The terms latchkey kid and latchkey child are interchangeable and have their roots in World War II. We will examine the definition of latchkey kid and latchkey child, where these terms came from and some examples of their use in sentences.
A latchkey kid or latchkey child is one who is home alone after school, until a parent arrives home from work. A latchkey kid or latchkey child is typically left alone for only a few hours, on weekdays. The term was first used during the 1940s in Canada, when a child whose father was away fighting the war and whose mother had gone to work came home to an empty house after school. Children in this circumstance often wore latchkeys around their necks, so the keys would not get lost. The term latchkey kid became popular again in the United States during the 1970s, when mothers entered the work force in order to supplement the family income or because of divorce. The plural forms of these terms are latchkey kids and latchkey children.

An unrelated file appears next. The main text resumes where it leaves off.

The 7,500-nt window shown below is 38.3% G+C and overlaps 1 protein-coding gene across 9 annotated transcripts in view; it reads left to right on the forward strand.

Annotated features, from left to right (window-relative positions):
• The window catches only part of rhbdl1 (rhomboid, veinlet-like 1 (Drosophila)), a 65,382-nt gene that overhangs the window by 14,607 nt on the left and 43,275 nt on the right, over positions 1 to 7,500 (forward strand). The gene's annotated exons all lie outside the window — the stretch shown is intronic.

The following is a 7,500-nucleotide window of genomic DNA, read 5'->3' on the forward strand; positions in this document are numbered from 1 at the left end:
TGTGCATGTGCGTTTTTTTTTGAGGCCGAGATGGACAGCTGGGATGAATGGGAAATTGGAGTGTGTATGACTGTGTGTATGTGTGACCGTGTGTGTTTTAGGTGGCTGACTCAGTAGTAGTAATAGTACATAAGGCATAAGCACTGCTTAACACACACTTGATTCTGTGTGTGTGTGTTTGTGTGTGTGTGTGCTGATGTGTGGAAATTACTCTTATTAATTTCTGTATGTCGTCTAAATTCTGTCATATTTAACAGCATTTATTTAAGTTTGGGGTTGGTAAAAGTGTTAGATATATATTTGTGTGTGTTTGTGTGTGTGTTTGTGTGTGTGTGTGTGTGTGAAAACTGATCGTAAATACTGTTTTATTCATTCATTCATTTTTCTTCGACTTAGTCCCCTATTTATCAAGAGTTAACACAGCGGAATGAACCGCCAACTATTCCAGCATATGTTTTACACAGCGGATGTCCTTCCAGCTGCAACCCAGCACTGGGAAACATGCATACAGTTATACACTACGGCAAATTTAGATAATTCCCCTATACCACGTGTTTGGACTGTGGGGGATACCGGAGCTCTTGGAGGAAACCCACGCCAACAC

Tyrone is a model student at his private school while Tandy’s a latchkey kid who sometimes lives with her alcoholic mom, sometimes in a shabby rental, sometimes in an abandoned old church. (The Post-Bulletin)
A latchkey kid, I grew up in front of the television (small wonder I ended up with this job), and with my own mother working full-time, I soaked up the attention of Mrs. Brady, Mrs. Cunningham and Mrs. Cleaver as soon as I got home from school. (Variety)
We have not asked ourselves whether a child can be expected to learn when he has been through a divorce, and is a deeply depressed, anxious, latchkey child. (The Maryland Reporter)